I called in next door.
It was all very odd.
Dómhnall’s dad answered the door in a pair of jeans that looked too big for him, wearing a tie as a belt, and a faded red sweat-shirt with Cocaine scrawled across the chest. I’m guessing he hadn’t shaved in a while and his new beard was a strange gingery sort of colour that didn’t match his salt-and-pepper hair.
Until recently he left the house at 8.45am, Monday to Friday, in a charcoal suit, clean-shaven and perfectly groomed. I realised when he was standing in the door in front of me that I hadn’t seen him, or his wife, leaving the house for quite a while.
For a second he looked at me blankly. Then he glanced behind him and sidled a little closer to the door.
‘Hello,’ I said. ‘Sorry for bothering you. I was just wondering if Dómhnall was around? I haven’t seen him for a couple of days . .’
‘Dómhnall,’ he said, as though he wasn’t quite sure who I was talking about.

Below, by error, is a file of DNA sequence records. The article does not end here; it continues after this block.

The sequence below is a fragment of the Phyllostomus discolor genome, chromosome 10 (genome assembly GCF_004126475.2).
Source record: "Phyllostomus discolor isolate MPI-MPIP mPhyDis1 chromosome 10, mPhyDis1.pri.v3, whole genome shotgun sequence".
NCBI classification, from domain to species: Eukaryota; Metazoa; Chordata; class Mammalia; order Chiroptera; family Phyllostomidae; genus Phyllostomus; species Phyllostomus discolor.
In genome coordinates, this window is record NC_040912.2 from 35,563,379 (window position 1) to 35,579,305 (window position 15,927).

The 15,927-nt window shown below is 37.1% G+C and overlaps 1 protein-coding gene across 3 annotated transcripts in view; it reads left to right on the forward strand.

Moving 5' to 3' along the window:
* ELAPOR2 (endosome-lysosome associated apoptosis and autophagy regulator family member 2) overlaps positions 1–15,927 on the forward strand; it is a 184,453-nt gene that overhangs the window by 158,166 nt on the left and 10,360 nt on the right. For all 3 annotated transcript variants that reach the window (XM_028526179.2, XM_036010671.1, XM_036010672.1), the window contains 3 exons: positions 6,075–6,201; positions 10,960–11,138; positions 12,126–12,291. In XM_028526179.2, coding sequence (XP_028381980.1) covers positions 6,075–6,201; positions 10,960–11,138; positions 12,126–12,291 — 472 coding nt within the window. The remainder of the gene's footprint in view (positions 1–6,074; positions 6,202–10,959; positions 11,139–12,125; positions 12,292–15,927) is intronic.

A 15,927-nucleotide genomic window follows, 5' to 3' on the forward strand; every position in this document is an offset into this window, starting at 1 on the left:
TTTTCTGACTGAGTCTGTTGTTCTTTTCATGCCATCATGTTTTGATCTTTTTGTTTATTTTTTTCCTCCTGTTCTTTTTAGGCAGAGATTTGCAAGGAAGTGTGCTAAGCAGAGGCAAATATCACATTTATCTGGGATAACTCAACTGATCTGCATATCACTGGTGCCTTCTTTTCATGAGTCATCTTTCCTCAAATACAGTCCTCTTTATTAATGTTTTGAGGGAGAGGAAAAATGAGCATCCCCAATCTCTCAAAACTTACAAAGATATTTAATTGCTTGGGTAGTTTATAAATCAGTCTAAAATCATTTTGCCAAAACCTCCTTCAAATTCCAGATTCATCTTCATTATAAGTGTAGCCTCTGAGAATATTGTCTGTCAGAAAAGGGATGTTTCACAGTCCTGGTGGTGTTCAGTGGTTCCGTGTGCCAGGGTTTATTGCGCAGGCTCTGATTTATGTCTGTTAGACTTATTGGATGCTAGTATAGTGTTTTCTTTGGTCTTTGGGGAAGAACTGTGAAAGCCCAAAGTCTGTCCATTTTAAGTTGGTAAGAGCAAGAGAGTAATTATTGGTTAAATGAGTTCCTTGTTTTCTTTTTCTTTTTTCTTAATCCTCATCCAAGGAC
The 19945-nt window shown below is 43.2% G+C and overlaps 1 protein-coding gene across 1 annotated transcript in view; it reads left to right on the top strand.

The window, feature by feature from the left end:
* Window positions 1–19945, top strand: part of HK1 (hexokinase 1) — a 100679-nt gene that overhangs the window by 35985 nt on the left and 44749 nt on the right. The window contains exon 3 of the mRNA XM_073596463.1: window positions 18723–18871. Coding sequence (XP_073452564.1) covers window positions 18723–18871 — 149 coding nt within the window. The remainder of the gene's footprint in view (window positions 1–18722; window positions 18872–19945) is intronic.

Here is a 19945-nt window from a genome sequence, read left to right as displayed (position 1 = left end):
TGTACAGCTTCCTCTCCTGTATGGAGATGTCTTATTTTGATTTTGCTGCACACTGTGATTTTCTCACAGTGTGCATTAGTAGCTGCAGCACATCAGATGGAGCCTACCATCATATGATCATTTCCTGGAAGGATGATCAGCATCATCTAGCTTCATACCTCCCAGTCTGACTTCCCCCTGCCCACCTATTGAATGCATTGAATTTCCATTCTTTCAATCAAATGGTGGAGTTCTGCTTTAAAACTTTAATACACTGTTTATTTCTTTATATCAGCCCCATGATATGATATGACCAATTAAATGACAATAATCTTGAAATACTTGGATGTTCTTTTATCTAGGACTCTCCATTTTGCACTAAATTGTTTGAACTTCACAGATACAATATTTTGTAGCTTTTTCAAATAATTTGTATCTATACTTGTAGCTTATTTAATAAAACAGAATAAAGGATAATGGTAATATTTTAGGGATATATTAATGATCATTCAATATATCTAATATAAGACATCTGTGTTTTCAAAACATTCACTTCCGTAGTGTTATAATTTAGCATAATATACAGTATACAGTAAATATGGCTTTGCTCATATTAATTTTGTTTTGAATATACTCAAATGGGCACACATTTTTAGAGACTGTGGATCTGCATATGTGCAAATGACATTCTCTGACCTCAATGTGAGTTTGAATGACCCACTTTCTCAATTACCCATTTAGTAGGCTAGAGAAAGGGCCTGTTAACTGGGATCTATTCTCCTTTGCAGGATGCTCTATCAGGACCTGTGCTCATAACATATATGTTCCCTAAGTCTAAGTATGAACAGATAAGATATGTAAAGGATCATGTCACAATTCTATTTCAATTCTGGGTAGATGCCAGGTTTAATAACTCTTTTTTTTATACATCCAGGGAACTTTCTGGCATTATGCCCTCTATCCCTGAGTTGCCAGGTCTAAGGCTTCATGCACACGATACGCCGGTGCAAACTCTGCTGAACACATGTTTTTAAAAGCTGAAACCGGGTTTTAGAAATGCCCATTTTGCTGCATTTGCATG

‘Yes,’ I said finally. ‘Your son - Dómhnall. He’s been helping me . . with the computer . . and stuff. Normally he calls in (and eats all my food, I thought, but I didn’t say that bit out loud). I was just wondering if he’s okay - which is stupid - of course he is, but normally he’d call in, and I just thought, you know, what if something’s happened, -‘
Dómhnall’s father backed a little further inside.
‘Dómhnall’s grand,’ he mumbled finally. ‘He’s . . he’s gone to stay . .with some friends of his for a couple of days.’
‘Oh,’ I murmured, feeling like a fool. ‘Okay . .thanks.’
I wandered back over to Aunt Dee’s house and sat on the front step.
He hadn’t said anything about going away.